A painting showing the destroyed Capitol Building during the War of 1812
A painting showing the destroyed Capitol Building during the War of 1812
 
 
The Capitol Building in 1846
The Capitol Building in 1846
 
 
Putting a new dome on top of the Capitol Building
Putting a new dome on top of the Capitol Building
 
 
The Capitol Building as it looks today
The Capitol Building as it looks today
 
 
Close-up of the statue, Freedom, on top of the Capitol Dome
Close-up of the statue, Freedom, on top of the Capitol Dome
 
 
Inside the Capitol Building looking up at the dome
Inside the Capitol Building looking up at the dome
 
 
The subway for Senators and Representatives
The subway for Senators and Representatives
 
Capitol Building
Topic(s):   American Symbols, Landmarks
Quick Facts
Location: Washington, D.C.
Country: United States
Year(s) built first building - 1793 to 1800; second building - 1815 to 1826; improvements are ongoing
Designed by: William Thornton (original plan), Stephen Hallet, James Hoban, Benjamin Henry Latrobe, Charles Bulfinch
Purpose: the home of the American government

The Capitol building was started in 1793. People have been working on it ever since.

The United States Congress decided to move to Washington D.C. in 1790. They had a design contest for the Capitol building. None of the entries were good enough. William Thornton turned his design in late. It was chosen!

Many changes were made in the design. Congress moved in to its new home in 1800. During the War of 1812, the British army burned the building. A new building was built. More changes were made. This time it had a dome.

By 1850, the building was too small. Two new wings were added. The small dome looked funny on such a big building. The present dome was added. It is made of cast iron. It weighs over eight million pounds. On top is the Statue of Freedom.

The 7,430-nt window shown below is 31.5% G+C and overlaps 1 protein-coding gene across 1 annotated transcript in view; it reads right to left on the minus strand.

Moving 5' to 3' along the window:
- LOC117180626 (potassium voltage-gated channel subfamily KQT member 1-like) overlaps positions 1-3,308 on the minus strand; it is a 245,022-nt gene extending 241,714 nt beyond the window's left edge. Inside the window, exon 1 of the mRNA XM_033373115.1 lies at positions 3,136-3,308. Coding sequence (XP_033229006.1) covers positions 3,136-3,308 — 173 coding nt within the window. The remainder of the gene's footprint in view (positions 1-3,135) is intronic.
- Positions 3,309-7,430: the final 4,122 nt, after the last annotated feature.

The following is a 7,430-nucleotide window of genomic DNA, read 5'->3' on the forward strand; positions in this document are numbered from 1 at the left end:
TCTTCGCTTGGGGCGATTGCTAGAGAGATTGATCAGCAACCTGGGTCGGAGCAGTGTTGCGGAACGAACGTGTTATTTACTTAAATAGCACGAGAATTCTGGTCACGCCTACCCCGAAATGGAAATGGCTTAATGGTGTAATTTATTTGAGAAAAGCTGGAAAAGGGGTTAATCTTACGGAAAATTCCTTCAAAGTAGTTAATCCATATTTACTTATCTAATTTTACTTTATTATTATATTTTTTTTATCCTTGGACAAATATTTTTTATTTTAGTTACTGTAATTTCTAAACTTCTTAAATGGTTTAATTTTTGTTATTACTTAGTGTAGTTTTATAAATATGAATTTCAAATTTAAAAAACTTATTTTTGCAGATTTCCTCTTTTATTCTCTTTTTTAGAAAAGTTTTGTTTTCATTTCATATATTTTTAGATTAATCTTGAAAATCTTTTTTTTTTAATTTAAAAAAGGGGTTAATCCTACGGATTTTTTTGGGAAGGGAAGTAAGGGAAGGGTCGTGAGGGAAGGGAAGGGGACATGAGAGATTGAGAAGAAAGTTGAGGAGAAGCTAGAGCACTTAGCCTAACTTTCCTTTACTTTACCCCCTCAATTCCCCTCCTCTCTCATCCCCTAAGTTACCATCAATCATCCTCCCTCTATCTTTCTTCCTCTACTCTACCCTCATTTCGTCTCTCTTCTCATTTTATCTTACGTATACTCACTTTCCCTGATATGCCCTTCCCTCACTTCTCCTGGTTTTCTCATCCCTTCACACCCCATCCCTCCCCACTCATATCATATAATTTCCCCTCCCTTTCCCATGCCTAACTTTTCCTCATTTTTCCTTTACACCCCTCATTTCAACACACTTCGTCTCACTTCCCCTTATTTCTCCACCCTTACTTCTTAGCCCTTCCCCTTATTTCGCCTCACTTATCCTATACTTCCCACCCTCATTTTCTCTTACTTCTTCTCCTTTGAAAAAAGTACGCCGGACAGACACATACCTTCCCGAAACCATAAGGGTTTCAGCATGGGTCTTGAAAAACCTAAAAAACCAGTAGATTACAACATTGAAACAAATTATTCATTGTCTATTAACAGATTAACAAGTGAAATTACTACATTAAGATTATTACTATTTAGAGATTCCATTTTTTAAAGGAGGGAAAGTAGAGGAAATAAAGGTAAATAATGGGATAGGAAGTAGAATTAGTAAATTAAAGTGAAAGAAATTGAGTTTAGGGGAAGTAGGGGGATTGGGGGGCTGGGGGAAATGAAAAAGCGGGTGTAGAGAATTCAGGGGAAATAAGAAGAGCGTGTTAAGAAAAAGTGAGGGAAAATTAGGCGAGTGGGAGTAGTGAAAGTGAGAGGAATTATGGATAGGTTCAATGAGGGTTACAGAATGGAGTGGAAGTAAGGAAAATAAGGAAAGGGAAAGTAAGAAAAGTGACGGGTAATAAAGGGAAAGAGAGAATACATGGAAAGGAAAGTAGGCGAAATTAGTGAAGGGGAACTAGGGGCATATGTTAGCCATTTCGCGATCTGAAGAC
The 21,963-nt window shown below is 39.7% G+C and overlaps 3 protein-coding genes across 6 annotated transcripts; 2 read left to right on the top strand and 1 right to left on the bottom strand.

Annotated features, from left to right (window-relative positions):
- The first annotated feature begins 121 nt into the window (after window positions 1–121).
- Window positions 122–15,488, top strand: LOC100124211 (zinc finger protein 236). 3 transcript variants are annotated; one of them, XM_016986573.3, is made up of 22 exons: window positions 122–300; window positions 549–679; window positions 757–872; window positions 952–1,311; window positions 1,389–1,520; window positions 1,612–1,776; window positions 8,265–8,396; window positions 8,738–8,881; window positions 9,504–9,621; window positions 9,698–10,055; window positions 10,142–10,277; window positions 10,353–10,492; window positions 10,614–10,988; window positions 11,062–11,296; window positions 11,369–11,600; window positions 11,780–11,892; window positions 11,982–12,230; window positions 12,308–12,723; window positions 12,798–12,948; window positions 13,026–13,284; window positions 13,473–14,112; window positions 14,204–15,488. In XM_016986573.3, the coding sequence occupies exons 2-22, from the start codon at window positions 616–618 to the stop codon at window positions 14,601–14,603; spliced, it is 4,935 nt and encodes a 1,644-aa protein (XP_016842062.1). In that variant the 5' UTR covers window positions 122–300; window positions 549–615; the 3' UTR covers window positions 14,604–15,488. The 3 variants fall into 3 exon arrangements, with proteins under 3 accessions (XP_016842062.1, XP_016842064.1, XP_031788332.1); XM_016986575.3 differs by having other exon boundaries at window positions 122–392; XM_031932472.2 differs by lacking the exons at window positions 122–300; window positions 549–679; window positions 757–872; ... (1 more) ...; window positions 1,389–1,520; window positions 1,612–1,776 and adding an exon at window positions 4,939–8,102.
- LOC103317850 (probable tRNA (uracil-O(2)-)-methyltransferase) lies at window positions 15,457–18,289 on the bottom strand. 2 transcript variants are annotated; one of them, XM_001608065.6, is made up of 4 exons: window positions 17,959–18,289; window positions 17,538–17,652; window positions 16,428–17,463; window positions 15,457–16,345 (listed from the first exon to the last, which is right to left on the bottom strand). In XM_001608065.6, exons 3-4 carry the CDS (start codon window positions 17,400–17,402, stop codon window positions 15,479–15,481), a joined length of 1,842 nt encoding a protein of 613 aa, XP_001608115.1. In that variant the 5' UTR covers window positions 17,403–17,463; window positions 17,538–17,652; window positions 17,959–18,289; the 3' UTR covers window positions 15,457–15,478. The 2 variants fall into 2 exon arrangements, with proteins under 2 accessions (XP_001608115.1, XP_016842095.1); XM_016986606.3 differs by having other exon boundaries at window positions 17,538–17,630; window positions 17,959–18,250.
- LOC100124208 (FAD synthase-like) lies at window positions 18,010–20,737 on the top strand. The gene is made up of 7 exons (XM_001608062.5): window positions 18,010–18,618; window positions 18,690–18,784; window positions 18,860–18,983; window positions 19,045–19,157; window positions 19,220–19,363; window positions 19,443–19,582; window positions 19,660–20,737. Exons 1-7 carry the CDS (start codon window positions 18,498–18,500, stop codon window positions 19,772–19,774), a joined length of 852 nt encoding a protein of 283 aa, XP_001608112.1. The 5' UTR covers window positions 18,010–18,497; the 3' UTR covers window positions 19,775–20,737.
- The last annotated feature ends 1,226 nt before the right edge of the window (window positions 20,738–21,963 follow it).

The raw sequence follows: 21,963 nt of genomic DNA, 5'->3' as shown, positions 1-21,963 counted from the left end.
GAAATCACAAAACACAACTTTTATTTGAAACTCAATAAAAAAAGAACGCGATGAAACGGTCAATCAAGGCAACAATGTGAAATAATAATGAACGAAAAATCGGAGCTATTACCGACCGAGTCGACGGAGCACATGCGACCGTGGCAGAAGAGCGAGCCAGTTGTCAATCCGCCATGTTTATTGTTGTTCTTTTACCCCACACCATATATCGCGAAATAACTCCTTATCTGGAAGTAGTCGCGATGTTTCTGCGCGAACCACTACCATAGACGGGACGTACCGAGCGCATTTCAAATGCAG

Since then, the Capitol has been enlarged and fixed up many times. It was made fireproof. Electricity and modern plumbing were added. The Supreme Court and Library of Congress moved out. (They have their own buildings, now.) Rooms have been added, moved, and remodeled. Repairs have been made. An underground railroad was added to help members of Congress.

There have been a few shootings at the Capitol. There was even a bomb. The Visitor Center was added under the Capitol in 2008. It helps to make security tighter. It also makes it more pleasant to visit the Capitol building. Three to five million people visit each year.

Resource information

Architect of the Capitol. Capitol Campus--United Stated Capitol. Retrieved from http://www.aoc.gov/cc/capitol/capitol_chron.cfm

Architect of the Capitol. The United Stated Capitol. Retrieved from http://www.aoc.gov/cc/capitol/index.cfm

U.S. Government Printing Office. (2012). Government Buildings: The U.S. Capitol. Retrieved fom http://bensguide.gpo.gov/3-5/symbols/capitol.html

Citation information

APA Style: Capitol Building. (2013, August). Retrieved from Facts4Me at http://www.facts4me.com

MLA Style: "Capitol Building." Facts4Me. Aug. 2013. http://www.facts4me.com.

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